A report by the National Audit Office (NAO), UK has warned that a no-deal Brexit still poses a threat to the supply of medicines, indicating the need for more measures to ensure adequate supply.
NAO surveyed the preparations being made by the Department for Health & Social Care (DHSC) to address the supply challenges if the UK leaves the European Union (EU) without a deal.
Based on findings, the government watchdog highlighted the requirement for appropriate freight capacity. DHSC estimates show that 7,000 out of the 12,300 medicines used in the UK come from or through the EU.
However, the freight capacity chartered by the Department for Transport (DfT) may not be fully operational until 30 November, which is one month later than the scheduled Brexit on 31 October.
According to the government’s ‘reasonable worst case’ assumption, the flow of goods across the Channel could be decreased by 40%-60% on day one.
Though DHSC called for stockpiling of medicines by suppliers and pharmaceutical firms, the department lacks information on the stockpile levels, said NAO. As of 20 September, the six-week stockpile created by the DHSC was 88% complete.
A statement from NAO read: “DHSC has asked providers of care in nursing homes and domestically to put in place robust contingency plans for the possible implications of a no-deal EU Exit.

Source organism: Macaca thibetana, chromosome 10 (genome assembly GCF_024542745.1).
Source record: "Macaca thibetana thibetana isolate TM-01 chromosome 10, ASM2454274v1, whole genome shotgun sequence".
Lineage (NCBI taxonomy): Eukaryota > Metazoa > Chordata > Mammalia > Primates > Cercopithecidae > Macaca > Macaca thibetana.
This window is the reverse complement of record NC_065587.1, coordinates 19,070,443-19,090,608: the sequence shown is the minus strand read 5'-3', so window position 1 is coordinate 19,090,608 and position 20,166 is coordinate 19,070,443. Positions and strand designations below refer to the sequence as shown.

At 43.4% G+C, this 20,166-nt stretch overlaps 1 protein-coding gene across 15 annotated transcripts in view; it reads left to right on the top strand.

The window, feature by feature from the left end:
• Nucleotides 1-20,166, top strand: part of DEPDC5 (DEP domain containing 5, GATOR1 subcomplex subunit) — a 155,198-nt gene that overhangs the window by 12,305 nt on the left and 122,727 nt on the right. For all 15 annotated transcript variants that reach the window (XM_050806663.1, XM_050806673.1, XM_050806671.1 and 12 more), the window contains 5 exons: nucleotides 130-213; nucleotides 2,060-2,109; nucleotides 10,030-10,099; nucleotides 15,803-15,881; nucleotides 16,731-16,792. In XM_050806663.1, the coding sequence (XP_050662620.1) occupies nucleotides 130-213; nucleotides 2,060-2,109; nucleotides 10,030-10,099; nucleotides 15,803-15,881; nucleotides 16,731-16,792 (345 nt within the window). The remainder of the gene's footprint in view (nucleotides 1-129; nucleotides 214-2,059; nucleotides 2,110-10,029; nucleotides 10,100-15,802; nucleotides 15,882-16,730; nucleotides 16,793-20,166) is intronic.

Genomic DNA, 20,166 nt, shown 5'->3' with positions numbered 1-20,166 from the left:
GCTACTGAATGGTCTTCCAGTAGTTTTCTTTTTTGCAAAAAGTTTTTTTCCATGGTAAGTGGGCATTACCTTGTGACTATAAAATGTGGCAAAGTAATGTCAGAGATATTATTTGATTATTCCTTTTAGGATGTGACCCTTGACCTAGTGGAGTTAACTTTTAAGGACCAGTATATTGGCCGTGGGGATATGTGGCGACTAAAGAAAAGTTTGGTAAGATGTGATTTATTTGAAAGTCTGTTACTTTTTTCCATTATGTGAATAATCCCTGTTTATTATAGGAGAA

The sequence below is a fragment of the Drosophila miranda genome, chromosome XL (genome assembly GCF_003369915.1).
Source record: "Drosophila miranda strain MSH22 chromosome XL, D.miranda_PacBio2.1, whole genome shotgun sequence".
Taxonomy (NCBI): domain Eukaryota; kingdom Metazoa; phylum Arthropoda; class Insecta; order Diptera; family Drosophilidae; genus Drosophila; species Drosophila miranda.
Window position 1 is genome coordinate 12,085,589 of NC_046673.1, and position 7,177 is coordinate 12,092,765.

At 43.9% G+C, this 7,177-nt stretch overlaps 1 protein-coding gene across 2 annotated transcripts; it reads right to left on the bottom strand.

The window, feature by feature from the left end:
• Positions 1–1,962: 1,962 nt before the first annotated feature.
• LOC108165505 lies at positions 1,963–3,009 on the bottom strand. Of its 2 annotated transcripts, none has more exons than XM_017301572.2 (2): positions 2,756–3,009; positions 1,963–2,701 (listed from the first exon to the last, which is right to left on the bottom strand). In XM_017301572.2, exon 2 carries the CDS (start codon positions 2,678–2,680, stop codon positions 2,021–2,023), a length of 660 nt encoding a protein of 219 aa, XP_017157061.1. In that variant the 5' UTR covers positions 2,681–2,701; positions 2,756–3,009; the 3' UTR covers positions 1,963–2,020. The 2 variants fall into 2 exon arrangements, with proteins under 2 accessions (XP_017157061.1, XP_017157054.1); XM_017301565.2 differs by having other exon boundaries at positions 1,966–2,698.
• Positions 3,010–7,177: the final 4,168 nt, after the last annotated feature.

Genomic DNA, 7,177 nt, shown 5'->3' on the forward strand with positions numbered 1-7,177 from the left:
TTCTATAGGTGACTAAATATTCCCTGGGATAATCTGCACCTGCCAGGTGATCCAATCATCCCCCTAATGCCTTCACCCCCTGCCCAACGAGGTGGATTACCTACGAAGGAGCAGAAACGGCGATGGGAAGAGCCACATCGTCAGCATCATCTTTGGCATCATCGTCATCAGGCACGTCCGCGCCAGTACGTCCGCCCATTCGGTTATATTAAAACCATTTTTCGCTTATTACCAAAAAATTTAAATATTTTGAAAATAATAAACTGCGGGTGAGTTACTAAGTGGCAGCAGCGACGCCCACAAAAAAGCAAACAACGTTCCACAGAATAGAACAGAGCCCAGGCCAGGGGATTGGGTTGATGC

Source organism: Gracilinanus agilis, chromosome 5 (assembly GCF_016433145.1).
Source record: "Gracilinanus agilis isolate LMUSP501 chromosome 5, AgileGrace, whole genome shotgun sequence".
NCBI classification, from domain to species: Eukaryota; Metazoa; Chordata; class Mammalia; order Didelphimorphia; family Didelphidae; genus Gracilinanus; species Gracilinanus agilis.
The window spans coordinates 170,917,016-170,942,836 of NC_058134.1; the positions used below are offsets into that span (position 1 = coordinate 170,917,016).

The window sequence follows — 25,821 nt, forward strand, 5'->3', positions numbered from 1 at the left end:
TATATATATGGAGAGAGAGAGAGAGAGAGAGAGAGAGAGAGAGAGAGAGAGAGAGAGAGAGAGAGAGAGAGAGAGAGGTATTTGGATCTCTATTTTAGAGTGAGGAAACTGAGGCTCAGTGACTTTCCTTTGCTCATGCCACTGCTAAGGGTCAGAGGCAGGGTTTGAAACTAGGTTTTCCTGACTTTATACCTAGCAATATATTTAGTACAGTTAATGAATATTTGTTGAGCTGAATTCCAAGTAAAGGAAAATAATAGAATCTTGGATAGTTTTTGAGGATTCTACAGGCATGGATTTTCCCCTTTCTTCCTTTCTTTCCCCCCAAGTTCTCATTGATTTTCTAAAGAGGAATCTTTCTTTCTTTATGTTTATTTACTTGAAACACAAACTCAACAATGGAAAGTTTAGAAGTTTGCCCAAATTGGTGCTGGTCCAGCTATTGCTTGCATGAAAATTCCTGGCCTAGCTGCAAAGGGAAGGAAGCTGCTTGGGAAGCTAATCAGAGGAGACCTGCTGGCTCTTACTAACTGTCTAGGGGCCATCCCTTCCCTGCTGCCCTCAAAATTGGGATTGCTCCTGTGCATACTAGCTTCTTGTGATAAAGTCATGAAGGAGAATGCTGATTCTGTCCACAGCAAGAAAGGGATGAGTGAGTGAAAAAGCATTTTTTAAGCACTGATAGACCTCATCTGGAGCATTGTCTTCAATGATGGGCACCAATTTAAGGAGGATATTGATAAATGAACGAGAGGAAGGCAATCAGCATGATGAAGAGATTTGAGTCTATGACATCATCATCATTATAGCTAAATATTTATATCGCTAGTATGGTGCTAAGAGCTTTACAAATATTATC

“DHSC does not yet know how many providers have followed its advice, what preparations have been made and whether needs will be met.”
Freight capacity for government-wide use can be leveraged by suppliers, added the watchdog. DHSC intends to use 91% of UK’s total freight capacity.
NAO added: “DHSC is putting in place contingency plans to address any shortages in supplies. It is strengthening its ability to monitor the situation and respond quickly.
“It will get regular reports from local bodies about the situation in their area and it has set up a command centre to address getting supplies to places with potential shortage.”